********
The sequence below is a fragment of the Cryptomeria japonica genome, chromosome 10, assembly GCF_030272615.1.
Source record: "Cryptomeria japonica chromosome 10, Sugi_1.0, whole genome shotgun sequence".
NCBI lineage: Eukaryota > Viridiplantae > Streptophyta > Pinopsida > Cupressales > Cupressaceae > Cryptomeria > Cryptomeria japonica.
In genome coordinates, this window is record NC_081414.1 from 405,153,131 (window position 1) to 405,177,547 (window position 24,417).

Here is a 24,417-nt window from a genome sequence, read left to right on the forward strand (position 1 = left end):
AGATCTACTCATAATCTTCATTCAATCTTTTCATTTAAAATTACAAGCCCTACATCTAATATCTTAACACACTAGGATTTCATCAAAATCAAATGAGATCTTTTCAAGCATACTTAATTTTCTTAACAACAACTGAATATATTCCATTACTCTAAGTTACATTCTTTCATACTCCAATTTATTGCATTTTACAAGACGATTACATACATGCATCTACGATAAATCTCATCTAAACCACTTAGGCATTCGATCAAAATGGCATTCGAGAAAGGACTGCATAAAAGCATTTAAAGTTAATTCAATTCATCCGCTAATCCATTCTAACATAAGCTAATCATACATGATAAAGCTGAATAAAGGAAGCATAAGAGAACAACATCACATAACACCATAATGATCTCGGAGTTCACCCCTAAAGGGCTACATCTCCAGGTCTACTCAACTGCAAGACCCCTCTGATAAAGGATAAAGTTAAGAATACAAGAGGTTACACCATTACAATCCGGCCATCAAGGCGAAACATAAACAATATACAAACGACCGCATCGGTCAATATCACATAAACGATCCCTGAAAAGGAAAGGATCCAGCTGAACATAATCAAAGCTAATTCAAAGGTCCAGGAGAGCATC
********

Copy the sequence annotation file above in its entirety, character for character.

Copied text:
The sequence below is a fragment of the Cryptomeria japonica genome, chromosome 10, assembly GCF_030272615.1.
Source record: "Cryptomeria japonica chromosome 10, Sugi_1.0, whole genome shotgun sequence".
NCBI lineage: Eukaryota > Viridiplantae > Streptophyta > Pinopsida > Cupressales > Cupressaceae > Cryptomeria > Cryptomeria japonica.
In genome coordinates, this window is record NC_081414.1 from 405,153,131 (window position 1) to 405,177,547 (window position 24,417).

Here is a 24,417-nt window from a genome sequence, read left to right on the forward strand (position 1 = left end):
AGATCTACTCATAATCTTCATTCAATCTTTTCATTTAAAATTACAAGCCCTACATCTAATATCTTAACACACTAGGATTTCATCAAAATCAAATGAGATCTTTTCAAGCATACTTAATTTTCTTAACAACAACTGAATATATTCCATTACTCTAAGTTACATTCTTTCATACTCCAATTTATTGCATTTTACAAGACGATTACATACATGCATCTACGATAAATCTCATCTAAACCACTTAGGCATTCGATCAAAATGGCATTCGAGAAAGGACTGCATAAAAGCATTTAAAGTTAATTCAATTCATCCGCTAATCCATTCTAACATAAGCTAATCATACATGATAAAGCTGAATAAAGGAAGCATAAGAGAACAACATCACATAACACCATAATGATCTCGGAGTTCACCCCTAAAGGGCTACATCTCCAGGTCTACTCAACTGCAAGACCCCTCTGATAAAGGATAAAGTTAAGAATACAAGAGGTTACACCATTACAATCCGGCCATCAAGGCGAAACATAAACAATATACAAACGACCGCATCGGTCAATATCACATAAACGATCCCTGAAAAGGAAAGGATCCAGCTGAACATAATCAAAGCTAATTCAAAGGTCCAGGAGAGCATC